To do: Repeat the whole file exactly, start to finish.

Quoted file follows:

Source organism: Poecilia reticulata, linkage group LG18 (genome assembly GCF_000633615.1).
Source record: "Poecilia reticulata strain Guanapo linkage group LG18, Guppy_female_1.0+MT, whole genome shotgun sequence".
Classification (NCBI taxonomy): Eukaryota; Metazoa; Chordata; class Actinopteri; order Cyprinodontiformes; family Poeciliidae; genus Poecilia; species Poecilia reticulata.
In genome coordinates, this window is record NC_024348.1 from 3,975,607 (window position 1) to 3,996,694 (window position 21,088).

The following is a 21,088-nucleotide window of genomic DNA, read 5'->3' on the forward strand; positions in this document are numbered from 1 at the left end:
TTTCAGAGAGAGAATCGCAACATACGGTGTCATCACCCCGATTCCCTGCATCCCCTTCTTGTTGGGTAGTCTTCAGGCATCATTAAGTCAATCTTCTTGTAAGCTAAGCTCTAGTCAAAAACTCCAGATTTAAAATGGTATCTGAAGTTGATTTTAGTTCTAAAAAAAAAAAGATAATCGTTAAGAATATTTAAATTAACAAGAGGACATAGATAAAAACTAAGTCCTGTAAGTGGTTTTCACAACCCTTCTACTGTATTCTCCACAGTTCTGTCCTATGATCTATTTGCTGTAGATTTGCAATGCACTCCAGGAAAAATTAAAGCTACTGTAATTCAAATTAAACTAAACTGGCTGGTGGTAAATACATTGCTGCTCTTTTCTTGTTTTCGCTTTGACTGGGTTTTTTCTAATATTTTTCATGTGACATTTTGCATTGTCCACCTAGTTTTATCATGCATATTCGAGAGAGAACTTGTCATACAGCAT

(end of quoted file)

Source organism: Poecilia reticulata, linkage group LG18 (genome assembly GCF_000633615.1).
Source record: "Poecilia reticulata strain Guanapo linkage group LG18, Guppy_female_1.0+MT, whole genome shotgun sequence".
Classification (NCBI taxonomy): Eukaryota; Metazoa; Chordata; class Actinopteri; order Cyprinodontiformes; family Poeciliidae; genus Poecilia; species Poecilia reticulata.
In genome coordinates, this window is record NC_024348.1 from 3,975,607 (window position 1) to 3,996,694 (window position 21,088).

The following is a 21,088-nucleotide window of genomic DNA, read 5'->3' on the forward strand; positions in this document are numbered from 1 at the left end:
TTTCAGAGAGAGAATCGCAACATACGGTGTCATCACCCCGATTCCCTGCATCCCCTTCTTGTTGGGTAGTCTTCAGGCATCATTAAGTCAATCTTCTTGTAAGCTAAGCTCTAGTCAAAAACTCCAGATTTAAAATGGTATCTGAAGTTGATTTTAGTTCTAAAAAAAAAAAGATAATCGTTAAGAATATTTAAATTAACAAGAGGACATAGATAAAAACTAAGTCCTGTAAGTGGTTTTCACAACCCTTCTACTGTATTCTCCACAGTTCTGTCCTATGATCTATTTGCTGTAGATTTGCAATGCACTCCAGGAAAAATTAAAGCTACTGTAATTCAAATTAAACTAAACTGGCTGGTGGTAAATACATTGCTGCTCTTTTCTTGTTTTCGCTTTGACTGGGTTTTTTCTAATATTTTTCATGTGACATTTTGCATTGTCCACCTAGTTTTATCATGCATATTCGAGAGAGAACTTGTCATACAGCAT